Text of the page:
Most automakers typically respond to an investigation by government safety regulators by providing documents, and by approaching federal officials with a certain deference. Tesla, of course, is not a typical automaker.
The electric vehicle (EV) company and its CEO Elon Musk met news of a recent National Highway Traffic Safety Administration (NHTSA)investigation into fires involving the Tesla Model Swith a mix of bluster, statistics, and a software upgrade. While these tactics are unorthodox in the staid automotive world, they’re in character for Tesla and particularly for Musk.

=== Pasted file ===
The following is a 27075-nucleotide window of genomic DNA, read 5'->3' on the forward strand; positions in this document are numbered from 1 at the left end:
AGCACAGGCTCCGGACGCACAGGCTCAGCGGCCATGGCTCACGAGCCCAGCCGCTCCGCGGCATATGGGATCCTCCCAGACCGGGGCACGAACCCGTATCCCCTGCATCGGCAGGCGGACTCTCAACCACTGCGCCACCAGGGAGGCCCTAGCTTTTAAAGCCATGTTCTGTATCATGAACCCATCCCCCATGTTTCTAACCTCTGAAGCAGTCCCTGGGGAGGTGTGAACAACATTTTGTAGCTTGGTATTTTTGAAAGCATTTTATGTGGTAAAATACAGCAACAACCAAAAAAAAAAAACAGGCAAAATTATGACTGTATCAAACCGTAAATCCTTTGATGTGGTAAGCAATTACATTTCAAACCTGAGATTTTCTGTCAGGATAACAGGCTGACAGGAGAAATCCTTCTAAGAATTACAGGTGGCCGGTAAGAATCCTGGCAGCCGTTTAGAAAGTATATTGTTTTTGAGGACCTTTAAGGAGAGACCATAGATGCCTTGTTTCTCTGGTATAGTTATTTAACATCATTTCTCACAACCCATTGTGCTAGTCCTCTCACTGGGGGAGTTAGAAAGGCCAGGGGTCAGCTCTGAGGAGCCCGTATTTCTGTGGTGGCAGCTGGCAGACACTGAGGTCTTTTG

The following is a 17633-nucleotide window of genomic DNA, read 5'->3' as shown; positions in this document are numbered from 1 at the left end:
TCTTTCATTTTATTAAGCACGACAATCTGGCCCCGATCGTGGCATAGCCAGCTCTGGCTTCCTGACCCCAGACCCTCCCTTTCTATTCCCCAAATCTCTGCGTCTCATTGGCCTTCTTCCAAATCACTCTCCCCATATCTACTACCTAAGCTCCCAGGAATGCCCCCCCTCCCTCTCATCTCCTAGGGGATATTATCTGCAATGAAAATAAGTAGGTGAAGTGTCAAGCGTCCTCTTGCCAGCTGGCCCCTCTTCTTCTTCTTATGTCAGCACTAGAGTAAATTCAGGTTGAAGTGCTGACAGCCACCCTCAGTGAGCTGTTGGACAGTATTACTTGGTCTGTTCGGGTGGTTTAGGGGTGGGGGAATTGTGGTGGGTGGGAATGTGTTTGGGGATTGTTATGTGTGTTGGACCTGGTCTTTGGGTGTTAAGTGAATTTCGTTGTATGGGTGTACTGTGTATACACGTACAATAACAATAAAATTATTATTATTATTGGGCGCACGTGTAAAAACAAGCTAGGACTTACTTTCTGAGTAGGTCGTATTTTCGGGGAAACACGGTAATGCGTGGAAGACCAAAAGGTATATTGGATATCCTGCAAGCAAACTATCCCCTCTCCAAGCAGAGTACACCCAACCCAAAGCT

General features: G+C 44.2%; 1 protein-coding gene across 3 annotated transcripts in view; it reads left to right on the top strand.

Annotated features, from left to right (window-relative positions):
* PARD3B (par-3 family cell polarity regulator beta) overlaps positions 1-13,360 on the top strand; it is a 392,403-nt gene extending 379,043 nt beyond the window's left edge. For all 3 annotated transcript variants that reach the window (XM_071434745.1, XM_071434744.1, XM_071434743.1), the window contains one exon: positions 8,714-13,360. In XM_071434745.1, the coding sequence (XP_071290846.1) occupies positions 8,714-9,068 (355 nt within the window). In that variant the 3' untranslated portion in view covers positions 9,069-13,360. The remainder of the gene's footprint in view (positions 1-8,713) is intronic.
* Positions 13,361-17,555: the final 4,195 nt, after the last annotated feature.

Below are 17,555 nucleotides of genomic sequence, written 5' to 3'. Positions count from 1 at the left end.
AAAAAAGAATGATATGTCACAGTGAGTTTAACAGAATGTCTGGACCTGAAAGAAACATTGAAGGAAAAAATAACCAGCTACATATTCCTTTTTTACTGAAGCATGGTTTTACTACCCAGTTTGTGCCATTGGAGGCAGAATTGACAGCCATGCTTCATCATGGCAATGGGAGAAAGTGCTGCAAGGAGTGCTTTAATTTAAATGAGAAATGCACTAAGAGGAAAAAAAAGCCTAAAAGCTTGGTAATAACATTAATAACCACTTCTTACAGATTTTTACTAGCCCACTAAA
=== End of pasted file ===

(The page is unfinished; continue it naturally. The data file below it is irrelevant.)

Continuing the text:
In a subsequent back and forth between Tesla and NHTSA, the media mainly focused on the Musk’s role as a maverick raconteur. But little attention has been paid to an important subplot to the melodrama: the way Tesla has ostensibly addressed the issue through an over-the-air (OTA) software update rather than the more common swapping of physical car parts—and how this signals a big shift in the automotive industry.
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